State's Largest Insurer Suspends Board Pay
Blue Cross Blue Shield of Massachusetts, the state's largest health insurer, has suspended payments to members of its board of directors.
The board said Tuesday that after consideration of issues raised by Attorney General Martha Coakley it has voted to immediately and indefinitely suspend fees paid to directors.
Coakley said she is "encouraged" by Blue Cross' decision to suspend pay.
The board says it will also begin a broader dialogue about the insurer's legal classification as a public charity.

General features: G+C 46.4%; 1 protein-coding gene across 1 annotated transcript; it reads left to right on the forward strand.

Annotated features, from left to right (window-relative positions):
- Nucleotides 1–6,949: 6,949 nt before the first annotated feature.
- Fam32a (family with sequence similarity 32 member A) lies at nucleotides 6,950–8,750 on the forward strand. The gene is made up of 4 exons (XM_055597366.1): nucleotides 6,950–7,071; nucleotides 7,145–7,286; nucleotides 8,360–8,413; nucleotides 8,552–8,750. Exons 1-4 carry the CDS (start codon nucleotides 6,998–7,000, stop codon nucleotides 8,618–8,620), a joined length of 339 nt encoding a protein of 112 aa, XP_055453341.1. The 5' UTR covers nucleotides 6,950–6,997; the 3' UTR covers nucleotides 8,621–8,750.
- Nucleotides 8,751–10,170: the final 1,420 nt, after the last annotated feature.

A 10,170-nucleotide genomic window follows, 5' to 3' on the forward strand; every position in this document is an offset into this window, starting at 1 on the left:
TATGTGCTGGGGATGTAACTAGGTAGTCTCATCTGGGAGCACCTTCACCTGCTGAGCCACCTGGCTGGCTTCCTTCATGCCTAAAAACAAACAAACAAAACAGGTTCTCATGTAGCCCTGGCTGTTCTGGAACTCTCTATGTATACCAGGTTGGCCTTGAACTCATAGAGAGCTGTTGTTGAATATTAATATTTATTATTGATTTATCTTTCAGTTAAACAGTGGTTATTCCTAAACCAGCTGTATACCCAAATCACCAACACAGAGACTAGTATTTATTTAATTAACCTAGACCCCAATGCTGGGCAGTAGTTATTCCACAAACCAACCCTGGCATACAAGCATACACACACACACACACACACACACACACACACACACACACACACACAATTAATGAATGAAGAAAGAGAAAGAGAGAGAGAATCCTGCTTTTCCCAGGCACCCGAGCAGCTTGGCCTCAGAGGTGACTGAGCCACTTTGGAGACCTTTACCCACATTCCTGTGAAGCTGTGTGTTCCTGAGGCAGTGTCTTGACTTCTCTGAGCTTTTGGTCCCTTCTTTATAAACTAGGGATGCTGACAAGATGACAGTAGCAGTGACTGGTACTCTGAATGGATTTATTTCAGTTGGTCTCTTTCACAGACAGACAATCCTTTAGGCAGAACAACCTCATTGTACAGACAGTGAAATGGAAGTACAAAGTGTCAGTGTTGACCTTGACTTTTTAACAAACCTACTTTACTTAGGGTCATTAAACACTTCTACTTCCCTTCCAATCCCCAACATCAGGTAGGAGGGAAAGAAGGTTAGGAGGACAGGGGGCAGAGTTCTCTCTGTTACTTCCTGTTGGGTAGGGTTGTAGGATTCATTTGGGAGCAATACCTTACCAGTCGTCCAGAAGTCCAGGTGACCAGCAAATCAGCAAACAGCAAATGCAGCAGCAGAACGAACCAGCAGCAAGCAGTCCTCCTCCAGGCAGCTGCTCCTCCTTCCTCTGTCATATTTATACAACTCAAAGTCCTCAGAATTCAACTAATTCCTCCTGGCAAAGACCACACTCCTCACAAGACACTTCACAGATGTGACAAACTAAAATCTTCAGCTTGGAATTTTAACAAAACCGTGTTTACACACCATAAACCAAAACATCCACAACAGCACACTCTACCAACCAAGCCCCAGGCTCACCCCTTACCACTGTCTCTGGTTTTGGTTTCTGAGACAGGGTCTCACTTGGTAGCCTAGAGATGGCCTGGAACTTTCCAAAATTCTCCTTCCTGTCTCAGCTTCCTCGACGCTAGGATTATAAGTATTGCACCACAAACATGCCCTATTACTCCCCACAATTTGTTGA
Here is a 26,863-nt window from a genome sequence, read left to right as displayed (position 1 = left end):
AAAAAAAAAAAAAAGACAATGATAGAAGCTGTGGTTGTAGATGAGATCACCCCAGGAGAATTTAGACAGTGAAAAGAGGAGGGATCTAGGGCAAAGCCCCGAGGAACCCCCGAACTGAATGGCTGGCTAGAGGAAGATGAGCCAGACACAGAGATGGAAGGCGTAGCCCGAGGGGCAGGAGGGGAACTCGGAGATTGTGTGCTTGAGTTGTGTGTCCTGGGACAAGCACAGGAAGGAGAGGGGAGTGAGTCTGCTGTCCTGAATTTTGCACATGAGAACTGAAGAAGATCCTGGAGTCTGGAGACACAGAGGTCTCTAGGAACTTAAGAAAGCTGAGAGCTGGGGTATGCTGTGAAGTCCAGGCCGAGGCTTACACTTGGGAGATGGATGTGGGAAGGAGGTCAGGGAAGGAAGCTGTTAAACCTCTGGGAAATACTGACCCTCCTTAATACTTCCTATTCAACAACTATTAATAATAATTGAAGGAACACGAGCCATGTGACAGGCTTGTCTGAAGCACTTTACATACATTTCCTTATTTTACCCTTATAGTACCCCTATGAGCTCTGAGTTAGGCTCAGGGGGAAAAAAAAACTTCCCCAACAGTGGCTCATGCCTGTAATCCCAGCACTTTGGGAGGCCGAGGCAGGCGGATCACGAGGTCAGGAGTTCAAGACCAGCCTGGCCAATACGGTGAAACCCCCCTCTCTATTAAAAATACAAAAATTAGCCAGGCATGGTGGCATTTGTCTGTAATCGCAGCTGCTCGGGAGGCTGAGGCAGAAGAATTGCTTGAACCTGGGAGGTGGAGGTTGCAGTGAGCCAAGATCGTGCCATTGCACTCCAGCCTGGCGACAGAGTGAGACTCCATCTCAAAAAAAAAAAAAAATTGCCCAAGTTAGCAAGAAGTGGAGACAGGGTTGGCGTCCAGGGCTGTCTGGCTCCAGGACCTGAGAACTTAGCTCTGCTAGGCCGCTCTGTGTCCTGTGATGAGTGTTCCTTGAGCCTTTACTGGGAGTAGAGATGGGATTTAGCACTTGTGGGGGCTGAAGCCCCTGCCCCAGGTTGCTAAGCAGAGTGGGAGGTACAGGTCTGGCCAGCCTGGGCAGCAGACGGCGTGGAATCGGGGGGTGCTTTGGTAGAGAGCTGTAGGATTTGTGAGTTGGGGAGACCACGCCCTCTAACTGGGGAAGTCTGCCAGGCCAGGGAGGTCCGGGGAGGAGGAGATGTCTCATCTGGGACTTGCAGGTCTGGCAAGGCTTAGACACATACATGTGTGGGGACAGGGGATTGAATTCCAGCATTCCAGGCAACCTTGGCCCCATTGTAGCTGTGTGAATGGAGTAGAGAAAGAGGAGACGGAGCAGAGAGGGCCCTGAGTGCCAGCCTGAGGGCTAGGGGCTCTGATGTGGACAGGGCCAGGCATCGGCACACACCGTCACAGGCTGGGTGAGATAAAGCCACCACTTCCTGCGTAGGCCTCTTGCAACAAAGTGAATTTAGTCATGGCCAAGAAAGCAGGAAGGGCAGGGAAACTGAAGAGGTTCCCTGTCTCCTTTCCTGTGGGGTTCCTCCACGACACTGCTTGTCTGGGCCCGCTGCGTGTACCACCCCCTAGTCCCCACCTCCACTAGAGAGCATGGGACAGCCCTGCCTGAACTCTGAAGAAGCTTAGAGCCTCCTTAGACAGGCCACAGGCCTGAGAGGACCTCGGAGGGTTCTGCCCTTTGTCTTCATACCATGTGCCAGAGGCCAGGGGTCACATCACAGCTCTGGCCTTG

Blue Cross Blue Shield came under fire after details of an $11.3 million severance package awarded to former CEO Cleve Killingsworth became public.
Earlier Tuesday, Boston Mayor Thomas Menino questioned the insurer's payment of salaries to board members.
"A lot of us serve on nonprofit boards — we don't get paid for it," Menino said. "We do it because we want to make a difference in our community. And these folks are getting $73,000, $80,000 to serve on a board. Something's wrong with that scenario."
Menino spoke after he filed legislation to allow the city of Boston to create its own health care commission modeled after the state's Group Insurance Commission.
-- Here's the BCBS statement (on Scribd):
This program aired on March 8, 2011. The audio for this program is not available.